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Following the Path of Evolvable Hardware

There are differing views on the definition of EHW. Some regard it as the application of evolutionary computation techniques to electronic hardware design, for example, filter design. Some regard it as hardware that is capable of online adaptation by reconfiguring its architecture dynamically and autonomously. The former emphasizes evolutionary computation techniques as potential design tools, while the latter emphasizes adaptation of hardware. It is worth pointing out that EHW is quite different from the hardware implementation of evolutionary algorithms, in which hardware is used to speed up various evolutionary operations. The hardware itself does not change or adapt.

There are two major aspects to EHW: simulated evolution and electronic hardware. The simulated evolution can be driven by genetic algorithms, genetic programming, evolutionary programming, or evolution strategies. There is no uniform answer as to which type of evolutionary algorithm would be the best for EHW. Different evolutionary algorithms would suit different EHW. The electronic hardware used in EHW can be digital, analog, or hybrid circuits. One of the advantages of evolutionary algorithms is that they impose very few constraints on the type of circuits used in EHW.

Most EHW relies heavily on reconfigurable hardware, such as field-programmable gate arrays (FPGAs). The architecture and functionality of an FPGA are determined directly by its architecture bits. These bits are reconfigurable. EHW makes use of this flexibility and employs an evolutionary algorithm to evolve these bits in order to perform certain tasks effectively and efficiently.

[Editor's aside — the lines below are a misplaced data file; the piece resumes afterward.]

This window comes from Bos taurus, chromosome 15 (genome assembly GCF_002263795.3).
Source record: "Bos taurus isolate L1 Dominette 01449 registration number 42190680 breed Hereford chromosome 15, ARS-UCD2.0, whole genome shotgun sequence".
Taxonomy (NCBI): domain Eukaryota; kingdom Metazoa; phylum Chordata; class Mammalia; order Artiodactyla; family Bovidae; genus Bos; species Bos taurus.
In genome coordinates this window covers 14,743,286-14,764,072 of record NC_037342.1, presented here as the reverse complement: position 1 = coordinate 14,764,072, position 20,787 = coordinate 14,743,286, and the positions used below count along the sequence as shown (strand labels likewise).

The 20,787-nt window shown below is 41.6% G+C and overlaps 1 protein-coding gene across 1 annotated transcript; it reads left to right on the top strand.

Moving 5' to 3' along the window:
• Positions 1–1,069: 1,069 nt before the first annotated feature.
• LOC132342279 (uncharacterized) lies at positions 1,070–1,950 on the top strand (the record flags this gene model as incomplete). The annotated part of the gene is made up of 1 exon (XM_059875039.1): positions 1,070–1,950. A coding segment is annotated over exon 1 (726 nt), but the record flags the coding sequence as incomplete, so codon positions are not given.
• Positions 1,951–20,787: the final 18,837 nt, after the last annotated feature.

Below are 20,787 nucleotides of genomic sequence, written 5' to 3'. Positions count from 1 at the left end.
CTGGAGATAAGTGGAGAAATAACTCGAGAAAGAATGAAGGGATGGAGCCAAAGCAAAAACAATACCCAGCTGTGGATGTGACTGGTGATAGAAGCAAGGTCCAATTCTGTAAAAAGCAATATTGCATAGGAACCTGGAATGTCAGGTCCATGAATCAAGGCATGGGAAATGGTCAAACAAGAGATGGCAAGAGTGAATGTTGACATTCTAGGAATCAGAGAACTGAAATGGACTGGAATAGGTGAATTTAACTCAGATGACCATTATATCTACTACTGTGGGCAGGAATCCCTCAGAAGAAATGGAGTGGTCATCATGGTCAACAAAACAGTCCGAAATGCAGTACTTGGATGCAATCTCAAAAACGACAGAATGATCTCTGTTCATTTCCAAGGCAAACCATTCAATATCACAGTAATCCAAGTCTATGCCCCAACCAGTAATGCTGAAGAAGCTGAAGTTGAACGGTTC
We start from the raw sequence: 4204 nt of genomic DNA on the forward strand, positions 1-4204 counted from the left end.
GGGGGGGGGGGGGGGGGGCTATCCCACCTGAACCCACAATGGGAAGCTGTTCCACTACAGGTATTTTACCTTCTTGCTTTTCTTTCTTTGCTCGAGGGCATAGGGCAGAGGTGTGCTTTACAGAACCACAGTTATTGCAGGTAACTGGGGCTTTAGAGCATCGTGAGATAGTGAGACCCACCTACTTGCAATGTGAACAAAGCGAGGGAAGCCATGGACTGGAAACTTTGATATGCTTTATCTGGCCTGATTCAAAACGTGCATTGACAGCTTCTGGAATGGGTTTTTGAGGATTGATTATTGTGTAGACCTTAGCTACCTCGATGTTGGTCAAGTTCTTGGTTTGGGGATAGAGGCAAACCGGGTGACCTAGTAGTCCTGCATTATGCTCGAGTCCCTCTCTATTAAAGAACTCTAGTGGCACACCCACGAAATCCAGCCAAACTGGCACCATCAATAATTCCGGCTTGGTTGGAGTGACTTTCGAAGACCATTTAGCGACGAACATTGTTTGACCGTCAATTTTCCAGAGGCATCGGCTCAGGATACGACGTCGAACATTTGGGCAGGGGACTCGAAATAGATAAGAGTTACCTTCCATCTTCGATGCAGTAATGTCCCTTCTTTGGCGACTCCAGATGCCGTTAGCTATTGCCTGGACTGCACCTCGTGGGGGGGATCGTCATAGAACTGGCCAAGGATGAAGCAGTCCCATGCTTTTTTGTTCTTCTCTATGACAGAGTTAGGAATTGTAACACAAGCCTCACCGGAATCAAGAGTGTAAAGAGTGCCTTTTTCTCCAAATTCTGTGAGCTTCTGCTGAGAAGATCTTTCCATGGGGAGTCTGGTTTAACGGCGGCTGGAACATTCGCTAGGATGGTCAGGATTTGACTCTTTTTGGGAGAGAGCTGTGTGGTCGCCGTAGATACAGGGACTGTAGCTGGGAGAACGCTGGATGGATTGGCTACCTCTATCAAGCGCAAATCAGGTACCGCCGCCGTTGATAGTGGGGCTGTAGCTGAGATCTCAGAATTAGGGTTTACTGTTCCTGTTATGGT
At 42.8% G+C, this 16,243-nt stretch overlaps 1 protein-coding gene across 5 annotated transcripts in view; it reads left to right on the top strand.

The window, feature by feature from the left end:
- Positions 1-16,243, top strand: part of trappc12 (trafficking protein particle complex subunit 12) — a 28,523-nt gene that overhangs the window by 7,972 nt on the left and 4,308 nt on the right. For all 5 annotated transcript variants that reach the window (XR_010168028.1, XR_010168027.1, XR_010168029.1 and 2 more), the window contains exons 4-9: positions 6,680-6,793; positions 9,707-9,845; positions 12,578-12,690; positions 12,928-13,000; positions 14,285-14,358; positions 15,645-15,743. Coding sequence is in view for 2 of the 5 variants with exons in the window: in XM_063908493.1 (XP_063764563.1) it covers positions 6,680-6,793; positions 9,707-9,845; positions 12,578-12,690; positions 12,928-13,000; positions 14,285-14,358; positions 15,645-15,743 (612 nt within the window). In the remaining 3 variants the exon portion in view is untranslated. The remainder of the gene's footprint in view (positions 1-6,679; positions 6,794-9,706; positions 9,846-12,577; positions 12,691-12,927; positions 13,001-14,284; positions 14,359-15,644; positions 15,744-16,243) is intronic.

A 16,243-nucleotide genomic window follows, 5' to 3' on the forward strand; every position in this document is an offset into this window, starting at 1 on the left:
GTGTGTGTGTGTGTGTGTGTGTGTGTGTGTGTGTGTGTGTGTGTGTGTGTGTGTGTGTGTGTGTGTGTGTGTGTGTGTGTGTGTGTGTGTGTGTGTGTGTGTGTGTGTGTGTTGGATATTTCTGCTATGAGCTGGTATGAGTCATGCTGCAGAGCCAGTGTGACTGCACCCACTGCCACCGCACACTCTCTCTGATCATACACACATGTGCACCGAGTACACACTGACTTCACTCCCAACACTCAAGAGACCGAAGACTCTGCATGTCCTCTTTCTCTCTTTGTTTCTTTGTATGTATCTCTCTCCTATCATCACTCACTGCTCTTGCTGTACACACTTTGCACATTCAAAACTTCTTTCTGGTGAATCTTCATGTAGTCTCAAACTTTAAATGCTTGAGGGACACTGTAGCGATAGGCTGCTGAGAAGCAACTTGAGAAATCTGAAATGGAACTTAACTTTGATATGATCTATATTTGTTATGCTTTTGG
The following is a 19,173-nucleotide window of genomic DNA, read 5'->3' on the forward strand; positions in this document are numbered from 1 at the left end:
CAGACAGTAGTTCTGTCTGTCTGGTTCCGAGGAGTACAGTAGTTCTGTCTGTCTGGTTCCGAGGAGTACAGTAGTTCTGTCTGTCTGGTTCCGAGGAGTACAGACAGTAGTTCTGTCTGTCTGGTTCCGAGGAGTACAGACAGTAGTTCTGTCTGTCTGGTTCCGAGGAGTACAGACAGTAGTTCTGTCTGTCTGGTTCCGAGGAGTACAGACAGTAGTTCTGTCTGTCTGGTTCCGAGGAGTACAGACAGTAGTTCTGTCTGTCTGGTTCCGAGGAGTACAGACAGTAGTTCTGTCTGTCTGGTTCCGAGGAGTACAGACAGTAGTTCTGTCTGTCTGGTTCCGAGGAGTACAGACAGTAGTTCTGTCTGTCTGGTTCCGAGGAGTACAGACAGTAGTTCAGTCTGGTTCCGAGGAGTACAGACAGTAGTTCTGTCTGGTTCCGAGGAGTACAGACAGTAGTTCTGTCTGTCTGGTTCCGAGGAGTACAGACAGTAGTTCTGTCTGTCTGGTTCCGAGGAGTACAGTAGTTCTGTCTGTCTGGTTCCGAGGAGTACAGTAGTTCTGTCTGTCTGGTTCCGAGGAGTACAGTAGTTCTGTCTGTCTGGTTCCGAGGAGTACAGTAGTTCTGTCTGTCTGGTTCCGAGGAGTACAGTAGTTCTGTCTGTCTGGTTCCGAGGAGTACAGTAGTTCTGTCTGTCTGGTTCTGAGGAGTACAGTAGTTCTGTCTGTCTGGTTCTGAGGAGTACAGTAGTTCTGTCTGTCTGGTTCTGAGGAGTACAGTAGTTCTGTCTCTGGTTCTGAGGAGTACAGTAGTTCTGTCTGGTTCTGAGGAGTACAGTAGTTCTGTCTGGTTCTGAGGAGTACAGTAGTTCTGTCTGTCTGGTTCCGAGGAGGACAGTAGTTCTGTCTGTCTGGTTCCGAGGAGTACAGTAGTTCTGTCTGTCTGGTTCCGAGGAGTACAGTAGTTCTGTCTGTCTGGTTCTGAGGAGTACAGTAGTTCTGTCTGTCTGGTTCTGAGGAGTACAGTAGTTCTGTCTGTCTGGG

Figure 1 shows the major steps in an evolutionary cycle of EHW. An initial population of architecture bits encoded as chromosomes are generated either at random or heuristically. They are then downloaded into FPGAs for fitness evaluation. In order to cut costs and save space, some EHW has only one set of FPGA hardware that will be used to evaluate the fitness of every chromosome sequentially. The fitness of an FPGA, which is normally equivalent to the fitness of its chromosome, is evaluated through its interaction with the environment. Such fitness is then used to select parent chromosomes for further reproduction and genetic operation. Crossover and mutation are often used to generate offspring chromosomes from the parents. These offspring will then replace their parents according to certain replacement strategies. Some replacement strategies may retain a parent and discard its offspring. A new generation of chromosomes are formed after replacement.